Firms blame female board for scrips' fall

Bourse blues


Research work carried out by the University of Exeter suggests that shareholders react negatively to women being appointed to companies’ boards and are “unenthusiastic” about females cornering senior positions.

“Companies with female board members fare worse on the stock market, despite performing as well on all other measures as those with all-male boards,” the University said. The findings are from a team of the University of Exeter’s School of Psychology and Business School, which conducted a comprehensive analysis of performance data from all FTSE 100 companies between 2001 and 2005.

“... companies with all-male boards had a market valuation equivalent to 166 per cent of their book value, while companies with at least one female board member had a market value equal to just 121 per cent of book value,” the University said in a statement.

Better investment

However, the findings published in the British Journal of Management noted that appointing a woman to a firm’s board does not compromise objective measures of financial performance such as ‘Return on Assets’ and ‘Return on Equity’.  “In fact, within the data set as a whole there was evidence that companies with women on their board were far better investment than those without,” it said.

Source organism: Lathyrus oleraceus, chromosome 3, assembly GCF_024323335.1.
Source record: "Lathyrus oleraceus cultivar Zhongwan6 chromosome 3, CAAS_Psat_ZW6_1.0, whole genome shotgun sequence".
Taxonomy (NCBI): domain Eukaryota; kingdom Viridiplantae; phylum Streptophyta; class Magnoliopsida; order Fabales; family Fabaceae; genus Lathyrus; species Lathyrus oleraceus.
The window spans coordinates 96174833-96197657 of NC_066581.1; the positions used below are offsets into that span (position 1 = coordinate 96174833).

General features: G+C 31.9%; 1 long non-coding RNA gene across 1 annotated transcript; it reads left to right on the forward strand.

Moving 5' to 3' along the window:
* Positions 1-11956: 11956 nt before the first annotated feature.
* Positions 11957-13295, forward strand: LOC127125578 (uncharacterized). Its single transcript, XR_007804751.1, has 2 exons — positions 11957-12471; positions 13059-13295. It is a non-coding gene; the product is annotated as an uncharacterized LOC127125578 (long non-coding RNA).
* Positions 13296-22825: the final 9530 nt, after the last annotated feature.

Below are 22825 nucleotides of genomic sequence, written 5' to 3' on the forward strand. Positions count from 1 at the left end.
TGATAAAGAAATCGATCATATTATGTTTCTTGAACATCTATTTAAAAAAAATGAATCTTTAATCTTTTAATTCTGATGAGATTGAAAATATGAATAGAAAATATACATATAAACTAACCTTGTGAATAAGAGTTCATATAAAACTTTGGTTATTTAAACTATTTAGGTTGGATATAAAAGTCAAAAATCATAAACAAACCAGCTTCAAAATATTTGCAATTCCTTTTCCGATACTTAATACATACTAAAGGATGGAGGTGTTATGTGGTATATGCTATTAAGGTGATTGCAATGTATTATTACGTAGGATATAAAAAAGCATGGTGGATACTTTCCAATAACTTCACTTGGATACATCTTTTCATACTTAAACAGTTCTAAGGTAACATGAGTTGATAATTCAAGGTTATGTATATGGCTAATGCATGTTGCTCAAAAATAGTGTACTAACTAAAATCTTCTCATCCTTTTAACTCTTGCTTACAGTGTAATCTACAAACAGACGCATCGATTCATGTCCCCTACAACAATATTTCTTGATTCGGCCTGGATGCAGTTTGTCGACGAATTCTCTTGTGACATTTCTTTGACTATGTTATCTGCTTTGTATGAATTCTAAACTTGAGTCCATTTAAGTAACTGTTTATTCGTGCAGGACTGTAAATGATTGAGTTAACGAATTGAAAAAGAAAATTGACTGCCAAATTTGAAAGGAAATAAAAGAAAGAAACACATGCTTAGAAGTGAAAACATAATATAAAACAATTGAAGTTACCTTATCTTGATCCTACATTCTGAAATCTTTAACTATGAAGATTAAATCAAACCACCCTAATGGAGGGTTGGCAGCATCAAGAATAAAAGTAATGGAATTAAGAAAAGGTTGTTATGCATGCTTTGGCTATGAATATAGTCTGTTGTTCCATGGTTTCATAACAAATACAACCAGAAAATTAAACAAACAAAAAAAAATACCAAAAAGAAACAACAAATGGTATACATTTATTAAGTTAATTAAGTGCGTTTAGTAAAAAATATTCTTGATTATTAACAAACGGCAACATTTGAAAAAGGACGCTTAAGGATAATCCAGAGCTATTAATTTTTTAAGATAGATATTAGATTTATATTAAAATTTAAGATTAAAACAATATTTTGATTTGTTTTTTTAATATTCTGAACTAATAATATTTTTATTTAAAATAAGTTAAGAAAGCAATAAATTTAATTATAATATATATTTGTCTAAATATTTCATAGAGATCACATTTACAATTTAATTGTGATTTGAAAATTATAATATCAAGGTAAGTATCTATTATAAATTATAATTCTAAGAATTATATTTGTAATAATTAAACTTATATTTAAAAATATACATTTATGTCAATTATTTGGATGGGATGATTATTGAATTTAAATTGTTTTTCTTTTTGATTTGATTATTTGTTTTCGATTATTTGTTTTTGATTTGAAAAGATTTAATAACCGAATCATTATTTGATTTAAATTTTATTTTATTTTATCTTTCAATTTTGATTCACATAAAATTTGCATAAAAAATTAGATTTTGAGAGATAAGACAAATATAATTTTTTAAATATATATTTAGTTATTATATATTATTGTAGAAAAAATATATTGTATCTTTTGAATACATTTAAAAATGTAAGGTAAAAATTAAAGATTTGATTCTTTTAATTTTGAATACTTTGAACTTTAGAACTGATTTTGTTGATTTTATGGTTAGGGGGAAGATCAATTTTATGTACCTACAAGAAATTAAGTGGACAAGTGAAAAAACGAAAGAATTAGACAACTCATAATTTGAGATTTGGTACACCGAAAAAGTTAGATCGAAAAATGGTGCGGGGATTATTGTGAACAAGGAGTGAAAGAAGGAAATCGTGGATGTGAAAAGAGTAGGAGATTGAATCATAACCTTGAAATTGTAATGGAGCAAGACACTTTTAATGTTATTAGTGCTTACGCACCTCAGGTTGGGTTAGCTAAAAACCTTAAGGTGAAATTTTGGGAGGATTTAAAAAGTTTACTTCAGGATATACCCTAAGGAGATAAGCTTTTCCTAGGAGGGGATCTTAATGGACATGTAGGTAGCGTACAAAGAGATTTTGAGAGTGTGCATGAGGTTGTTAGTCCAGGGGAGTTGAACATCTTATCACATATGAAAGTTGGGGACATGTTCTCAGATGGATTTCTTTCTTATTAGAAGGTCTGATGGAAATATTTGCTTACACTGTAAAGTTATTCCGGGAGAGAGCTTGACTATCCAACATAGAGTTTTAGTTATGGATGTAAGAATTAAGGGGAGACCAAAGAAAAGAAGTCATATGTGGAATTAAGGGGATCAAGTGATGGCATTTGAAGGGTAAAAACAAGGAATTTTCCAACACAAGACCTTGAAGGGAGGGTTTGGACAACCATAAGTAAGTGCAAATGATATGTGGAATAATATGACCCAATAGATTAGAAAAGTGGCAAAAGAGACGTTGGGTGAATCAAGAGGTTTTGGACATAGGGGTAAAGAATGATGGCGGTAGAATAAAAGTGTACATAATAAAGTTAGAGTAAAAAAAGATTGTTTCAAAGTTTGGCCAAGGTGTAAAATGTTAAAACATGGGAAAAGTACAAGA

Moreover, shareholders seem to systematically “over-value” companies with all-male boards and unenthusiastic about women getting appointed to senior positions.
Such a scenario emerges despite there being no evidence that women’s appointment has an adverse impact on the firm’s performance.

Alex Haslam, the leader author and a psychologist at the University of Exeter, said the study shows shareholders tend to devalue companies with women board members and chronically over-value those with all-male boards.

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